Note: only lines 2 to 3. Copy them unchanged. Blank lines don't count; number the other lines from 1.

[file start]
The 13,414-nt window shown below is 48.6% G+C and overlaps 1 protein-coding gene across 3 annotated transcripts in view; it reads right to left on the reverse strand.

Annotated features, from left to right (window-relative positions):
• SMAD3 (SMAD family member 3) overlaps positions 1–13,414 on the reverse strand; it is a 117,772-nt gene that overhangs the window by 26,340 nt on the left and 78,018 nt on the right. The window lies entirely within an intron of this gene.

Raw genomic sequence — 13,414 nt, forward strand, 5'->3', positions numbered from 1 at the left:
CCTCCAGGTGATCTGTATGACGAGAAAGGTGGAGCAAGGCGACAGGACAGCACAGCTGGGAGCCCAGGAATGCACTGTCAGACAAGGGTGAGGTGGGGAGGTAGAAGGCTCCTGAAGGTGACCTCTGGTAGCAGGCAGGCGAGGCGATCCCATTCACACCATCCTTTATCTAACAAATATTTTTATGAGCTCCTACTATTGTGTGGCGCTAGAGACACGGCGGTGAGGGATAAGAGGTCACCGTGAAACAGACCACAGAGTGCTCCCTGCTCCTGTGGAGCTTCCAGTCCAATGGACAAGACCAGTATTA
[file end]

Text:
Annotated features, from left to right (window-relative positions):
• SMAD3 (SMAD family member 3) overlaps positions 1–13,414 on the reverse strand; it is a 117,772-nt gene that overhangs the window by 26,340 nt on the left and 78,018 nt on the right. The window lies entirely within an intron of this gene.